As a wiffle ball pitcher, you must have tremendous focus. You have to know the contour of the ball, where you scuffed and scratched the ball to maintain control, the dynamics of the air that passes over and through the holes, hand position, where you release, whether your angle is more side arm than overhand, the specs of the strike zone, the awareness and tendencies of the batter, and the concealment of your hand position during your wind-up. That’s a lot to keep straight, especially as fatigue sets in.
If you’re just chucking, then your fielding skills better be phenomenal if you’re facing a batter of any talent.
Isn’t that how it goes? If you don’t know what you’re doing, then prepare to get blindsided. How many people do you encounter everyday (or see in the mirror), that are completely overwhelmed and anxietized by a rapid, spastic, technologically-sizzled existence?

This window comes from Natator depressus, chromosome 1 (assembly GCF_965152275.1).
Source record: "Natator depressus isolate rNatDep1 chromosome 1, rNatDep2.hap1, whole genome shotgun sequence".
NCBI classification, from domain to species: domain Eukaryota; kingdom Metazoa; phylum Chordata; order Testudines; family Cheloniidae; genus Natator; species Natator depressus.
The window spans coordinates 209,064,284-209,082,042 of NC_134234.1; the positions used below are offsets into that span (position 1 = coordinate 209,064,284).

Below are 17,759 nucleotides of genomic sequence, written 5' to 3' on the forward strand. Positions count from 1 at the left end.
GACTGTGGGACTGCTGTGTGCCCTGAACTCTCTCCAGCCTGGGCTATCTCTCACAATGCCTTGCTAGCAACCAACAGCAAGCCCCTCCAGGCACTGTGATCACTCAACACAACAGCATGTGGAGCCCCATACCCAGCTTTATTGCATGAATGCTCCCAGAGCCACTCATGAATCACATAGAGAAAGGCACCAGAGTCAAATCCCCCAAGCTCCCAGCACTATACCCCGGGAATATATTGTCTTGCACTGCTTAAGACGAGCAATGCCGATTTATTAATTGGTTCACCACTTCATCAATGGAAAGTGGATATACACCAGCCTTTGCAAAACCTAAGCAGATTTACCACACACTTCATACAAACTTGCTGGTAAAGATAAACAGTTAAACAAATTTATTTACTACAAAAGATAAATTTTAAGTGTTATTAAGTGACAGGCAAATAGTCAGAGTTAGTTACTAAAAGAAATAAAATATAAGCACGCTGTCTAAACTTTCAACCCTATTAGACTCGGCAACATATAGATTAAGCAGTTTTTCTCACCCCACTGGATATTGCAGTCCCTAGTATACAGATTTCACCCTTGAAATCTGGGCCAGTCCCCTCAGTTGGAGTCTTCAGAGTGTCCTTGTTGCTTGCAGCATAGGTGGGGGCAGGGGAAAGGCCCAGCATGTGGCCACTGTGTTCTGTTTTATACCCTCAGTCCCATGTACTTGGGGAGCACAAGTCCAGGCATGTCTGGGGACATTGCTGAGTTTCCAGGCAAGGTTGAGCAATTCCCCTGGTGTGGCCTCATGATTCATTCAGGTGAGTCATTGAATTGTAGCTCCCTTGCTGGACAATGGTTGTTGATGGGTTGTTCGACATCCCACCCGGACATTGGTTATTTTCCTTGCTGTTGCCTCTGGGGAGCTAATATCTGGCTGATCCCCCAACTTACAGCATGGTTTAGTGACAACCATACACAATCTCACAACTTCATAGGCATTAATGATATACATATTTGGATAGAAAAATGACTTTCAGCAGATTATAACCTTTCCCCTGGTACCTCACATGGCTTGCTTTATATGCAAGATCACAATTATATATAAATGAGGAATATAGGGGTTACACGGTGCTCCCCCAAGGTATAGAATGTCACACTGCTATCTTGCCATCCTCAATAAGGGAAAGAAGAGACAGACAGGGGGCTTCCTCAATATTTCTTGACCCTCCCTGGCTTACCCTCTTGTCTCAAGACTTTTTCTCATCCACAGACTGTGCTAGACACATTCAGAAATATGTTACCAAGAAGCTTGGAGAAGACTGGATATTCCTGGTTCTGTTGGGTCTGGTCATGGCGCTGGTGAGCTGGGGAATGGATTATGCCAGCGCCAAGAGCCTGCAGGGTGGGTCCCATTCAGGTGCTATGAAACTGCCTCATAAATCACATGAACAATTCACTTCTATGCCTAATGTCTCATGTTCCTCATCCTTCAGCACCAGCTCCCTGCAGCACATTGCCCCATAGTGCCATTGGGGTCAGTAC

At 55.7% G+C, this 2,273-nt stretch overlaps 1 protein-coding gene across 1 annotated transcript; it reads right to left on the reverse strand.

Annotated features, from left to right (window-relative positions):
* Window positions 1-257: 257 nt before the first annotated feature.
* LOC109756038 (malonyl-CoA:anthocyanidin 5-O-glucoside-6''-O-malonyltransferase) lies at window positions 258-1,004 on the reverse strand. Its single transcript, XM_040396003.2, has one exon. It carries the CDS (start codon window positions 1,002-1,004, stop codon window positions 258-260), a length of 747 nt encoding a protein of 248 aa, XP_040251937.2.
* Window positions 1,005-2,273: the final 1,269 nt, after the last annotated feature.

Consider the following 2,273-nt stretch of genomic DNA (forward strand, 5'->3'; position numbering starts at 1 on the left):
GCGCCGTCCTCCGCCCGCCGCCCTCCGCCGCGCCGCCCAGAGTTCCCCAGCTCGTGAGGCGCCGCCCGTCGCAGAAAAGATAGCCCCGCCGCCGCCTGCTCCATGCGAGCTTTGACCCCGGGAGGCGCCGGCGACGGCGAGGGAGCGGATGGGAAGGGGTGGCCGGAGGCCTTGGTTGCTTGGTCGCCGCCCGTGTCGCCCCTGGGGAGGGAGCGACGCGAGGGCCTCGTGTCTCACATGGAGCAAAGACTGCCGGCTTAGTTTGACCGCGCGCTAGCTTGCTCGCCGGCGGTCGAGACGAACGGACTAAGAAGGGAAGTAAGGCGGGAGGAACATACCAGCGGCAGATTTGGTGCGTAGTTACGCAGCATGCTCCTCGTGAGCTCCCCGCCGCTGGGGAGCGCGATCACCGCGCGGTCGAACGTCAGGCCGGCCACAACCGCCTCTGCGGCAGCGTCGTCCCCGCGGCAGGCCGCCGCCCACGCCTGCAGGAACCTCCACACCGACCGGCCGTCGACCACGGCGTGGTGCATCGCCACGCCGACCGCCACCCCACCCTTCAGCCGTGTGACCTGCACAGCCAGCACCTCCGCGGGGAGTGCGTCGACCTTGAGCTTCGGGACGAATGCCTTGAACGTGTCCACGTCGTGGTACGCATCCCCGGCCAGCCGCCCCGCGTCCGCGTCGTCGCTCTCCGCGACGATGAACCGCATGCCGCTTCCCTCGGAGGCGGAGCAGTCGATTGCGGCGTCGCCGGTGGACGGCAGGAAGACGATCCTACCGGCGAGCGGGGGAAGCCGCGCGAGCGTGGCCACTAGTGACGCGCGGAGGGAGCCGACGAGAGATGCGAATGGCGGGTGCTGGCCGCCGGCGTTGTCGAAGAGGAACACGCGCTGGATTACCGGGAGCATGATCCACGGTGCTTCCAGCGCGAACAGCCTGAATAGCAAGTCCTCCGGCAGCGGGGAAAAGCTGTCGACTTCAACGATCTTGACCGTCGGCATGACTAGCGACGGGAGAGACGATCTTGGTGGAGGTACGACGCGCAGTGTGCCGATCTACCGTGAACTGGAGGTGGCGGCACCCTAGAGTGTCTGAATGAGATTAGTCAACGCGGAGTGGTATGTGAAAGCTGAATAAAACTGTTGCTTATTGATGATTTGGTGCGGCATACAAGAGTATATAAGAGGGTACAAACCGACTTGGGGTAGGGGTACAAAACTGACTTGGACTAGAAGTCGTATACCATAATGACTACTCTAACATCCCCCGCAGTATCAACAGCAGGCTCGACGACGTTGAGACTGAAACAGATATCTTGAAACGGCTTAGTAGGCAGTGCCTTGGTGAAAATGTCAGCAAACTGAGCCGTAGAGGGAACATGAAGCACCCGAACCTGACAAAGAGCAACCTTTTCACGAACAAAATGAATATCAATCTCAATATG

Nice antidotes to the frenetic pace of current society are those moments where everything, in stillness, is glorious. Like the yellow light of your garage on a summer night, pouring through the tools that your grandfather used to use with you at his side. Like the baseball games you went to with your dad, where you fell asleep in the seventh inning and you vaguely remember being carried to the car. Like the stars that arched and rolled above you while you first talked with the woman who became your wife. Like the slow breathing of your own children as they fall asleep in your arms. Like your dog hanging his head out the window of your truck on the way back from the lake, fresh-caught fish in the cooler.
Hitting it out of the park is the balance between the combat of earning a paycheck and spending it in eternal arenas.